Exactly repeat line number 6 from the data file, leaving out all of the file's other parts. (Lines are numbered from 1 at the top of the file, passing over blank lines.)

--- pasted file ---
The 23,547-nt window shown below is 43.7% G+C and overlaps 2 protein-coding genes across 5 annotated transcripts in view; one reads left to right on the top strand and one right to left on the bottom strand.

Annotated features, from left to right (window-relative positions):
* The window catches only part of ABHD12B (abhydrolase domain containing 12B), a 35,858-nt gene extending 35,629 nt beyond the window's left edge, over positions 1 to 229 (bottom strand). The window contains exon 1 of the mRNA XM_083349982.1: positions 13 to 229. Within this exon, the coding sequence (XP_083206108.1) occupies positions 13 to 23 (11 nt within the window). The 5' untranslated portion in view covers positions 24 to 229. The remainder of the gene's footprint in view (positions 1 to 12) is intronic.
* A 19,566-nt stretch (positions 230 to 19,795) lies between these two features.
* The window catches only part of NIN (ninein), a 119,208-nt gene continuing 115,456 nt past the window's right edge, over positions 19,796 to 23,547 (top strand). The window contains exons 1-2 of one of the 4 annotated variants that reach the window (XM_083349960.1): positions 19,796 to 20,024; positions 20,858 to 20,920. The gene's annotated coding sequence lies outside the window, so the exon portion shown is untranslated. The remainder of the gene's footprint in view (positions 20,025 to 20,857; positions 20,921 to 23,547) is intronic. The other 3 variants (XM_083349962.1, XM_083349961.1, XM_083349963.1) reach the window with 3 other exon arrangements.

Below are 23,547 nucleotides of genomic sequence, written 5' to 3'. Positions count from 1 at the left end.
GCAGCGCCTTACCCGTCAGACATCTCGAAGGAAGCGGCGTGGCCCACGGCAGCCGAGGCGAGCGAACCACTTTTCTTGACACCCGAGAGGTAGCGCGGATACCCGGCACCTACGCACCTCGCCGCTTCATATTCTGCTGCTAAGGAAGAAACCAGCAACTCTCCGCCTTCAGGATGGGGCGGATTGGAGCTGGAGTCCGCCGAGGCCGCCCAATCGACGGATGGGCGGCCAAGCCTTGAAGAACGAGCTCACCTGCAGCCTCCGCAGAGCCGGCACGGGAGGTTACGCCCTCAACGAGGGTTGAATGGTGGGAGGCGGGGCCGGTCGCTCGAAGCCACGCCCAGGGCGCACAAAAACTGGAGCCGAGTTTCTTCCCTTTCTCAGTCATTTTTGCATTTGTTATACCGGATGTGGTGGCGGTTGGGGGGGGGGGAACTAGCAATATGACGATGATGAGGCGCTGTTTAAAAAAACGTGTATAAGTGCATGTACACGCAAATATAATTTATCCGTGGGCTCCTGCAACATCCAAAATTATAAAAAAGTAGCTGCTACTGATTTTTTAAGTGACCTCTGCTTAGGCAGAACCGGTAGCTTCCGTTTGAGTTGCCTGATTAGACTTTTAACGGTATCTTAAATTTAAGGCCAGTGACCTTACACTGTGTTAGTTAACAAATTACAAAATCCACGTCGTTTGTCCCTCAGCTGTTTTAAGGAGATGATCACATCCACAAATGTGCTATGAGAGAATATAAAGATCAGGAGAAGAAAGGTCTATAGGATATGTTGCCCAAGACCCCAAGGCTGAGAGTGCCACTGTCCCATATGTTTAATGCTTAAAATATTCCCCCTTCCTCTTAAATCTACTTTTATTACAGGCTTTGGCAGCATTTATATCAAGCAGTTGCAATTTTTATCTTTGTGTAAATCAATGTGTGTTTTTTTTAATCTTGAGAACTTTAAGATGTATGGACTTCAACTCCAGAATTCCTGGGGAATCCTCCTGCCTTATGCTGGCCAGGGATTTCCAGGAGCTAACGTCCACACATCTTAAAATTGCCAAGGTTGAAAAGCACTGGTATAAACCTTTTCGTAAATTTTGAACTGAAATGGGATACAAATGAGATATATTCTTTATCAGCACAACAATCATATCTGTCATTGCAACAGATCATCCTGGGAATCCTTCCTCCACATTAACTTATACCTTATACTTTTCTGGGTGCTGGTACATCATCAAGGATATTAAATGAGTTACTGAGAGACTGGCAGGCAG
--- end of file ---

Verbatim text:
Below are 23,547 nucleotides of genomic sequence, written 5' to 3'. Positions count from 1 at the left end.